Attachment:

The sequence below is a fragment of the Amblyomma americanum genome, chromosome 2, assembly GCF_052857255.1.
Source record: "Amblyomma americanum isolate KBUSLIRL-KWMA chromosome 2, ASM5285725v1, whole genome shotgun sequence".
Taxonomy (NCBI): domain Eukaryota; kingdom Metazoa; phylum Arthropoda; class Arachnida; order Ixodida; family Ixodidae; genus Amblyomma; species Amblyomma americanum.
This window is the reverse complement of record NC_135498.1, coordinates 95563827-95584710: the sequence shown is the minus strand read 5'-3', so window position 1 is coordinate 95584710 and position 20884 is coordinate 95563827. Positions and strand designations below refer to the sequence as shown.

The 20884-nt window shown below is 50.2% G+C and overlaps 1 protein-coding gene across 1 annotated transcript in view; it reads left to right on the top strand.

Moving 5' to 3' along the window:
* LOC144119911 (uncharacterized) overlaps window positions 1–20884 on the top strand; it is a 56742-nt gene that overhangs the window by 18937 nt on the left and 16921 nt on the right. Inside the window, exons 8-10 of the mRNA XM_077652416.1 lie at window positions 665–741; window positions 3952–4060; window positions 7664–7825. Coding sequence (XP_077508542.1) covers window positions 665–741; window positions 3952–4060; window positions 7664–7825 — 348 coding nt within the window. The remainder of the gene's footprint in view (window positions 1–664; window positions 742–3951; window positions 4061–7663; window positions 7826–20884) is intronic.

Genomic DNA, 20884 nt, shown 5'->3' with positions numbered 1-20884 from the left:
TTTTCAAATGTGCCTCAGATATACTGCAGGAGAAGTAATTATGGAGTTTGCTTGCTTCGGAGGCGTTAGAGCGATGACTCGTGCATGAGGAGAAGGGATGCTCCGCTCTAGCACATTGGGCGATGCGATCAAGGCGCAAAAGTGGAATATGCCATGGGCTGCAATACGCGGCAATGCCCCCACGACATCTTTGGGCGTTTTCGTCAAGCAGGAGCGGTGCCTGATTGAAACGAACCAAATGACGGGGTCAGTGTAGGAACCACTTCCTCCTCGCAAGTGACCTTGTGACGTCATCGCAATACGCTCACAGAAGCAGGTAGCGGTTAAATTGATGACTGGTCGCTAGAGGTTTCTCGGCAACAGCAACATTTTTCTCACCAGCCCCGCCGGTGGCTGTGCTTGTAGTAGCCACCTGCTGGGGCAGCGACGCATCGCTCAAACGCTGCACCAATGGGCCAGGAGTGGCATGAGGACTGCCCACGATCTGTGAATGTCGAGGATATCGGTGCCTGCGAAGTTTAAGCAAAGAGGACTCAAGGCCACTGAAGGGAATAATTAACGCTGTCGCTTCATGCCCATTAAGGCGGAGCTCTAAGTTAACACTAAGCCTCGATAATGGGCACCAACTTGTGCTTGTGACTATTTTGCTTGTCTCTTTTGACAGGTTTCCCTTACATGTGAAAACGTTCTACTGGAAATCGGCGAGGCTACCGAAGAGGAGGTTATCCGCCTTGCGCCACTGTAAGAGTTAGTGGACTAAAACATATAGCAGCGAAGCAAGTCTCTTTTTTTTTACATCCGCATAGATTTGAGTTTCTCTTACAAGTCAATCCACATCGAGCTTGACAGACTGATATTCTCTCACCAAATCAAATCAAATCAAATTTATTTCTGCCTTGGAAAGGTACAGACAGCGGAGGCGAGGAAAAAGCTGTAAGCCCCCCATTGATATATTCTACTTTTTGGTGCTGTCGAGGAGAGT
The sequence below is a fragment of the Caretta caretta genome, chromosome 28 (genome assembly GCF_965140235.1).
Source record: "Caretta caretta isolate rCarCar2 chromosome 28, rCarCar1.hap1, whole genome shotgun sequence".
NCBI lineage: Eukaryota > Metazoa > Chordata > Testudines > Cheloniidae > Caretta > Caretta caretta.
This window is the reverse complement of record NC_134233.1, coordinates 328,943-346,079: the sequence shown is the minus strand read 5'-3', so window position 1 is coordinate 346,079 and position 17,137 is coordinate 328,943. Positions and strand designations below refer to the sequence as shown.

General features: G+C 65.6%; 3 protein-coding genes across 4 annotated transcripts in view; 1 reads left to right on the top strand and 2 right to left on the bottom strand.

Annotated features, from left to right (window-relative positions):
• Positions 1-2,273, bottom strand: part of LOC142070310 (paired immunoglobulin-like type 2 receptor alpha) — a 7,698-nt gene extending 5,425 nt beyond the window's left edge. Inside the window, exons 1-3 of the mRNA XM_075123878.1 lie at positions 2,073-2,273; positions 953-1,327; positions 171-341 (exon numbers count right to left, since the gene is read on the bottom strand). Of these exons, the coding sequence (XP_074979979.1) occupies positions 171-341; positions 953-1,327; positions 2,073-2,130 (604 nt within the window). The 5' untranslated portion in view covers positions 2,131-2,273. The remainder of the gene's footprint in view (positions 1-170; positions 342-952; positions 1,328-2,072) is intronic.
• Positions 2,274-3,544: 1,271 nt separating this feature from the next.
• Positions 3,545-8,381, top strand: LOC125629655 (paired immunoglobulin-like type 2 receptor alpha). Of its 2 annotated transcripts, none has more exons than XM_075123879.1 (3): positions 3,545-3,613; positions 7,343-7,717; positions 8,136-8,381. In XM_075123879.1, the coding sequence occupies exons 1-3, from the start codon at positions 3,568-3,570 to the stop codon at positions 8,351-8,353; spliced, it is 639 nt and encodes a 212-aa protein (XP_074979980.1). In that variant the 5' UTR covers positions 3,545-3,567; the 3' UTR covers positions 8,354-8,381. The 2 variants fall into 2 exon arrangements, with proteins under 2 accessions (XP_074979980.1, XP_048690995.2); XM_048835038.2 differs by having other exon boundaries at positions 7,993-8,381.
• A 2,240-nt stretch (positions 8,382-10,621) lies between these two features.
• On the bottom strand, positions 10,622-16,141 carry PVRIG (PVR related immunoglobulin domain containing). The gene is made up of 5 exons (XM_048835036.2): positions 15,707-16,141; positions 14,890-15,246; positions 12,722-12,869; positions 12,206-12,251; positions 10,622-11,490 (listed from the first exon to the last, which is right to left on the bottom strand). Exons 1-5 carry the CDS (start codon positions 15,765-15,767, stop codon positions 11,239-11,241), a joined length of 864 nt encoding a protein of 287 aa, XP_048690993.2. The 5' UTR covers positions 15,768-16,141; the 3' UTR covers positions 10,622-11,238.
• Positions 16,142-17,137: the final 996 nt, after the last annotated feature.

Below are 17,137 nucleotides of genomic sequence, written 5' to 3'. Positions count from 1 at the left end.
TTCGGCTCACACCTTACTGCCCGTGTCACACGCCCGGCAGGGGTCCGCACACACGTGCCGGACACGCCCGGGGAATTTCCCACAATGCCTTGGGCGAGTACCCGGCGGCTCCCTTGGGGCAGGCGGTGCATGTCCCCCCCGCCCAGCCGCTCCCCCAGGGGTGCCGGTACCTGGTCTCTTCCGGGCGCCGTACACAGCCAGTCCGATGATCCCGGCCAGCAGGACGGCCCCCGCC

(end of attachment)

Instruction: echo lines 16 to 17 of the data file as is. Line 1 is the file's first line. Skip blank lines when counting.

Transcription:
• Positions 1-2,273, bottom strand: part of LOC142070310 (paired immunoglobulin-like type 2 receptor alpha) — a 7,698-nt gene extending 5,425 nt beyond the window's left edge. Inside the window, exons 1-3 of the mRNA XM_075123878.1 lie at positions 2,073-2,273; positions 953-1,327; positions 171-341 (exon numbers count right to left, since the gene is read on the bottom strand). Of these exons, the coding sequence (XP_074979979.1) occupies positions 171-341; positions 953-1,327; positions 2,073-2,130 (604 nt within the window). The 5' untranslated portion in view covers positions 2,131-2,273. The remainder of the gene's footprint in view (positions 1-170; positions 342-952; positions 1,328-2,072) is intronic.
• Positions 2,274-3,544: 1,271 nt separating this feature from the next.